I fully understand that history tends to be recorded from the perspective of winners and not losers.  To the victors go the spoils, and one of the spoils of winning is being able to tell the story.  For example, would anyone buy a book written by Warren Buffet if he were not a billionaire businessman?  Sometimes, winners are even able to revise history by rewriting it years later.  For those of you who believe in parallel universes with alternate realities, this revised history might simply be a recounting of events that actually happened, just not in our universe.  Based on that perspective, there may be a reality in which: the Bills won Super Bowl XXV against the Giants because Scott Norwood wasn’t wide right; the Knicks won the 1994 NBA Championship against the Rockets because John Starks went 5-18 instead of 2-18 in Game 7 (or more simply Starks didn’t get blocked by Olajuwon at the end of Game 6); and the Indians won the 1997 World Series against the Marlins because Jose Mesa didn’t blow the save in Game 7. You’re welcome Tony, I could have mentioned you instead.

While Tony Fernandez (the second baseman) often gets more credit for the Indians’ World Series loss because of his error on this play, he had two RBIs in the 3-2 loss so it’s hard to blame him too much.

We don’t exist in one of those alternate realities so there’s no reason to belabor what didn’t happen.  In addition, that’s not the bias of history that’s relevant for this post.  I’m more interested in how modern historians (i.e. the media) determine what’s worth remembering.

In a culture driven so much by winning, the 2014 MLB season will be remembered more for Madison Bumgarner’s epic World Series than Clayton Kershaw’s incredible regular season.  Perhaps Bumgarner’s performance should be our lasting memory of the 2014 season, but Kershaw’s two bad innings in the playoffs overshadow a year during which he won the National League Cy Young and MVP Awards after going 21-3 with a 1.77 ERA.   Of course, it didn’t help that Kershaw’s 2013 playoff performance was equally bad.

Is Kershaw baseball’s equivalent of Peyton Manning?   As if that would be a bad thing.

Speaking of Peyton Manning, certain sports journalists favor Eli Manning instead of his brother because Eli has won more Super Bowl rings (two to one).  All that mattered to these reporters was who won more championships, regardless of the circumstances.  Humor me for a minute and imagine the reality in which Eli got sacked or David Tyree forgot to put Stickum on his helmet such that the “Immaculate Connection” never happened.  Furthermore, imagine that someone in that universe describes another universe (i.e. our reality) in which Manning avoided the sack and Tyree made a miraculous catch secured by his helmet such that the Giants denied Tom Brady his storybook ending to a perfect 19-0 season.  You (and I) would laugh and say that there could never have been a reality in which a play like that could happen.  Sports are so compelling because truth is stranger than fiction.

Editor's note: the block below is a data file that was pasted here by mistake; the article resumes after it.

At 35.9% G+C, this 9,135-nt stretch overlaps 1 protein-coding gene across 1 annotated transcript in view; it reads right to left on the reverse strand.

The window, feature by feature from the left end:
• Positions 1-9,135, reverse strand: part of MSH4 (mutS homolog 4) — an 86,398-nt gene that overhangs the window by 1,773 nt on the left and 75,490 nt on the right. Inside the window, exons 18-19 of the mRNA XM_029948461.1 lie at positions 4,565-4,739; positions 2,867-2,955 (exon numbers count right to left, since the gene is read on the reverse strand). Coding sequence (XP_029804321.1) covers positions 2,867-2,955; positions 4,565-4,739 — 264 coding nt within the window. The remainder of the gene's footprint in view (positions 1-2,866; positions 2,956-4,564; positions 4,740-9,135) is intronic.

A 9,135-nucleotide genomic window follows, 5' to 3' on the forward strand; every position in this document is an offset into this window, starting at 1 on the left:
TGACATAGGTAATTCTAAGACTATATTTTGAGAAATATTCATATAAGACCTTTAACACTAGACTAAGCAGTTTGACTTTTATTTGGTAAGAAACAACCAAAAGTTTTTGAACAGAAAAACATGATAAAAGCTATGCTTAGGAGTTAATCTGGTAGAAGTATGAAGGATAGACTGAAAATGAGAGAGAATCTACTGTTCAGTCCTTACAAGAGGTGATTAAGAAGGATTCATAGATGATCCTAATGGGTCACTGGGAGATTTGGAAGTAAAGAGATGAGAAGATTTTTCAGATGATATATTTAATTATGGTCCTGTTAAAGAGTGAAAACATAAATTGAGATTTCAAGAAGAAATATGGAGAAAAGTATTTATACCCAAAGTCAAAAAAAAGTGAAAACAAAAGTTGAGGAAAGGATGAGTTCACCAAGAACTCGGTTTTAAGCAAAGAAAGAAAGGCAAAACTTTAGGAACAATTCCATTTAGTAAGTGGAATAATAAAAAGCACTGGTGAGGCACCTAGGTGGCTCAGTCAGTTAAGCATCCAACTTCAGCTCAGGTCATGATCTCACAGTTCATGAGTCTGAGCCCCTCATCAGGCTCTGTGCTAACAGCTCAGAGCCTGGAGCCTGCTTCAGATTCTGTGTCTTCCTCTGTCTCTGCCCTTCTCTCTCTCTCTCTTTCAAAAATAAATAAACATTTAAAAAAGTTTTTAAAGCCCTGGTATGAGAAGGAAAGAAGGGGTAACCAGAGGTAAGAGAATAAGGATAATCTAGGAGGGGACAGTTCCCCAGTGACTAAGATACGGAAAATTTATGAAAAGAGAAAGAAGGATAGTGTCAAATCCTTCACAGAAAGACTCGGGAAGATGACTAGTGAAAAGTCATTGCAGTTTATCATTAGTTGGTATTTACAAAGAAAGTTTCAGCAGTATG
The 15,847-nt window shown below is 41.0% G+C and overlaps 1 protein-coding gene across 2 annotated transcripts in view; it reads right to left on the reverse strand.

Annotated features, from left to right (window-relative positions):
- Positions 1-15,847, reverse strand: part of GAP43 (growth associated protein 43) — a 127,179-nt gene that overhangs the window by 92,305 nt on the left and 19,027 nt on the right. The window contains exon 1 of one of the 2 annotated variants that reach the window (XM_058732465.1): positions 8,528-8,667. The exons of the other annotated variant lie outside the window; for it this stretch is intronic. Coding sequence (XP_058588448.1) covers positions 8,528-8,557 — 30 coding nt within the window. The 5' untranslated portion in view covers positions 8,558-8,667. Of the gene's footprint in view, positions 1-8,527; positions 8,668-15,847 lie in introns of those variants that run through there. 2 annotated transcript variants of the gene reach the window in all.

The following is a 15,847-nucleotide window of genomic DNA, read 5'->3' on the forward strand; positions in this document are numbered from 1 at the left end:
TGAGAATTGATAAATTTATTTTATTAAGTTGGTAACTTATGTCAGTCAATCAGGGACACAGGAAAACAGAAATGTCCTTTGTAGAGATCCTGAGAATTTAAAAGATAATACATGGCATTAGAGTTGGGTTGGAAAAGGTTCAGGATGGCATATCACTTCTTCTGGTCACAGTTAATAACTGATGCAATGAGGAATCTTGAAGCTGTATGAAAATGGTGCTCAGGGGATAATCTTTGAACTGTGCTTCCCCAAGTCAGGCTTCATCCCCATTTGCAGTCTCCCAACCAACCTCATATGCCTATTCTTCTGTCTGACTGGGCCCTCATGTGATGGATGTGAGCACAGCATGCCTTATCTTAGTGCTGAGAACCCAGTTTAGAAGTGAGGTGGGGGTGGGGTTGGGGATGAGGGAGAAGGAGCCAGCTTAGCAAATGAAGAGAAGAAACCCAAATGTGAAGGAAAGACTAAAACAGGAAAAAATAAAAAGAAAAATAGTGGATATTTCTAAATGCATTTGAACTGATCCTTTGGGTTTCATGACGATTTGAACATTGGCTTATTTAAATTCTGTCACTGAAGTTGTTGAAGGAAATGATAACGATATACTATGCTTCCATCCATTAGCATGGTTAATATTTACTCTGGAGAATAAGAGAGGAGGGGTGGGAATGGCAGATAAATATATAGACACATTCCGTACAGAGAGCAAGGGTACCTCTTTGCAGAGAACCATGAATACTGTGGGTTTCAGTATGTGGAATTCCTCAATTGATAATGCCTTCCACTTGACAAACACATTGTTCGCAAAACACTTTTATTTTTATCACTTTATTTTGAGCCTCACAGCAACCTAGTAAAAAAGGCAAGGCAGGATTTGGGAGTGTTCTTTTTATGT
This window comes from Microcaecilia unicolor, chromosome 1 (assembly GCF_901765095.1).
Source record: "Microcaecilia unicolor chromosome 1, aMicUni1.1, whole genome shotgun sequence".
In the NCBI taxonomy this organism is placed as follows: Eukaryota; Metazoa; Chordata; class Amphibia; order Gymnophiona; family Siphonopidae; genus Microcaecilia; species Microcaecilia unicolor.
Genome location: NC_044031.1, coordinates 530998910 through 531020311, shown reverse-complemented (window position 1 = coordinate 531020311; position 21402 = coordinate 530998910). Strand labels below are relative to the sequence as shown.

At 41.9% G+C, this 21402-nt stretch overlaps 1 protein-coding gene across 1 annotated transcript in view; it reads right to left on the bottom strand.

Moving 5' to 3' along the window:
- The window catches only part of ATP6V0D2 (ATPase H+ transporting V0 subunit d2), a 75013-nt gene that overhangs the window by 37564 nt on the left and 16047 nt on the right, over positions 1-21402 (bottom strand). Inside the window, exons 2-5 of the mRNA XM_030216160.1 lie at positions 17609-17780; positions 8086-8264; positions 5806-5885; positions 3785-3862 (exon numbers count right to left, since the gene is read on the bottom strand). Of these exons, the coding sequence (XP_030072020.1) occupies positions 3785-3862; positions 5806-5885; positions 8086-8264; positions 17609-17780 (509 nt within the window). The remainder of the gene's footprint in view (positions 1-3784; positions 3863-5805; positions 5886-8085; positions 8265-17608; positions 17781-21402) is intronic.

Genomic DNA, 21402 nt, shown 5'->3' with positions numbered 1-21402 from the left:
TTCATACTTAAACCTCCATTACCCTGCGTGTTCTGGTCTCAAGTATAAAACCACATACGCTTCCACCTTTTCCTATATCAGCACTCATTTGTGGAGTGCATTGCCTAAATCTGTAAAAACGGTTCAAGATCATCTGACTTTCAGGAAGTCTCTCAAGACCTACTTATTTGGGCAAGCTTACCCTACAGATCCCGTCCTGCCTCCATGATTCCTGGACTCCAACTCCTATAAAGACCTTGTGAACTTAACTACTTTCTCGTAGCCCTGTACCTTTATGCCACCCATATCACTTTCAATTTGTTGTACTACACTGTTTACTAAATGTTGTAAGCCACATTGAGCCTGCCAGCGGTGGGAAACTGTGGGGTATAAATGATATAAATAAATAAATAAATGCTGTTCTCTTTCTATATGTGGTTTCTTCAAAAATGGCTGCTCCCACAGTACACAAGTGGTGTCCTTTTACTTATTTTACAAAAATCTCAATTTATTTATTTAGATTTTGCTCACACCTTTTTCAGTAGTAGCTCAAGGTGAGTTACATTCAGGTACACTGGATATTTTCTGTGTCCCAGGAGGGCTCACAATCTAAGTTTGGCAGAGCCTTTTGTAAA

Even though the source of the quote predates him, Vince Lombardi memorably said “Winning isn’t everything; it’s the only thing.” I don’t know of many quotes that can be so inspirational and sad at the same time.  By no means do I support a socialistic approach to sports (i.e. everyone who participates is a winner), but I worry when winning only applies to gold medals or championship rings.  A silver medalist is not a loser, nor is a conference champion.

Despite the consistently strong contributions from Patrick Ewing and Karl Malone throughout their Hall-of-Fame careers, they are most remembered for not winning it all.  If you’re older than 30, how easily can you visualize Ewing’s missed two-foot shot against the Pacers in final second of Game 7 of the 1995 Eastern Conference semifinals (you can see the bricked lay-in here – or Karl Malone’s turnover in the final minute against the Bulls in Game 6 of the 1998 NBA Finals?

Malone turnover
Don’t worry Karl, there may be a reality in which you didn’t commit this turnover.

Given the importance of winning, LeBron James decided to leave home so that his legacy couldn’t be questioned like Ewing or Malone’s. By going to four consecutive Finals and winning two rings with Miami, he doesn’t’ have anything to worry about anymore because he will always be considered part of the NBA elite.

Neither Ewing nor Malone won championships, in large part because their teams couldn’t get by Michael Jordan and the Chicago Bulls.  Unfortunately, their careers are viewed as being incomplete as a result. Jordan’s success impacted not only their legacies but also the legacy of Sam Bowie, a somewhat productive player who is often regarded the biggest bust in NBA history simply because he was drafted ahead of MJ.  While Bowie was a disappointment because he didn’t live up to the Portland Trailblazers’ expectations of him, he certainly was productive enough during his career to avoid all-time bust status.  Bowie is an example of a false positive who appears in many all-time NBA bust lists.  Through the creation of the Top 10 NBA Draft Busts, I intend to expose (and hopefully correct) the negative bias regarding Bowie, and others like him.